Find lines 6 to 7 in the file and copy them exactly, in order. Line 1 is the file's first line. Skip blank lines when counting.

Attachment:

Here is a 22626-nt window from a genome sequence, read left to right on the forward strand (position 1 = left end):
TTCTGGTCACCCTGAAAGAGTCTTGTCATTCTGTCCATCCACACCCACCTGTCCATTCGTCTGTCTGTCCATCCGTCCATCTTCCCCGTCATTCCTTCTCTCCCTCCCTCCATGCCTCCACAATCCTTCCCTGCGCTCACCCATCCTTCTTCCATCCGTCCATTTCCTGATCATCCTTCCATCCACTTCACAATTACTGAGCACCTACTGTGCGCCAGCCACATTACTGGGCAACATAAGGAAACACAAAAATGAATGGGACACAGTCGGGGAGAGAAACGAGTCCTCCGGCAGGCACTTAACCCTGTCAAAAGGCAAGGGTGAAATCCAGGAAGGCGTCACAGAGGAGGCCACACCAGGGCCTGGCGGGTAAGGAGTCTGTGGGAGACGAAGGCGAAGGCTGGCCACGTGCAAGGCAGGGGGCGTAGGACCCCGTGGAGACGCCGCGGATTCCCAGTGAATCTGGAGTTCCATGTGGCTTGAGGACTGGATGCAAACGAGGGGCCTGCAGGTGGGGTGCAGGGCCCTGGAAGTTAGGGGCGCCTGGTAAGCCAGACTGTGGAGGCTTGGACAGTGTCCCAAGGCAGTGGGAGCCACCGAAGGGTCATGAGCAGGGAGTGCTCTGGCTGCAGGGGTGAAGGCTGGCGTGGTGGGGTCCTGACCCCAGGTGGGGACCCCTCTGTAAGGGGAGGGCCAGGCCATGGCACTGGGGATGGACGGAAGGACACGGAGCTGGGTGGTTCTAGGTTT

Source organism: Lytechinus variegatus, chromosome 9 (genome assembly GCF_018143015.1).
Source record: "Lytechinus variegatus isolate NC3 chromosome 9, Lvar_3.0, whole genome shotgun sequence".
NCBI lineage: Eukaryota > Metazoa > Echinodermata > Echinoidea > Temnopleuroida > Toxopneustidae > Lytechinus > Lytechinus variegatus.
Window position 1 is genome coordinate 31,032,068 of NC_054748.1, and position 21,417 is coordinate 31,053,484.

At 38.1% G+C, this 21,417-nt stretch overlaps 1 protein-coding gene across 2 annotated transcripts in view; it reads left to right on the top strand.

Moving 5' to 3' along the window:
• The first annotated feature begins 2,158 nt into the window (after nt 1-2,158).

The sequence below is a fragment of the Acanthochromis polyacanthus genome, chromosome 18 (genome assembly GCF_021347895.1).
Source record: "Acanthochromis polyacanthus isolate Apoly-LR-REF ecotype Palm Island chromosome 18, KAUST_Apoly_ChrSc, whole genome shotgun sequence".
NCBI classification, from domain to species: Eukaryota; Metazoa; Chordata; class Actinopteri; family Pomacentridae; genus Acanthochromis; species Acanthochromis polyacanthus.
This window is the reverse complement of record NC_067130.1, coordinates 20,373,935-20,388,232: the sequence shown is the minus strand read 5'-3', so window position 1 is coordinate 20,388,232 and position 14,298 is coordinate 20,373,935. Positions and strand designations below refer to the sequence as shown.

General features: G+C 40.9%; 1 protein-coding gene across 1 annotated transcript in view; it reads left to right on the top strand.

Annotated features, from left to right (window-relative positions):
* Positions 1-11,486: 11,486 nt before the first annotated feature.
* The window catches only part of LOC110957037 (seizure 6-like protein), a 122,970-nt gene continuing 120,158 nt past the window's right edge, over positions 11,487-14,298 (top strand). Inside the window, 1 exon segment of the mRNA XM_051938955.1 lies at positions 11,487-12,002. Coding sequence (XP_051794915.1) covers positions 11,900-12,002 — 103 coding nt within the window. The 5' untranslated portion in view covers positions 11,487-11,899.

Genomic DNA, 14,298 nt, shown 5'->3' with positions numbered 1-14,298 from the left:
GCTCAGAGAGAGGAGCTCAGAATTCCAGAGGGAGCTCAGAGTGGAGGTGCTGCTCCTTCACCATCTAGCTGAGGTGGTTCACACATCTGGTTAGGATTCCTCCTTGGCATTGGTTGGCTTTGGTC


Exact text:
Window position 1 is genome coordinate 31,032,068 of NC_054748.1, and position 21,417 is coordinate 31,053,484.

At 38.1% G+C, this 21,417-nt stretch overlaps 1 protein-coding gene across 2 annotated transcripts in view; it reads left to right on the top strand.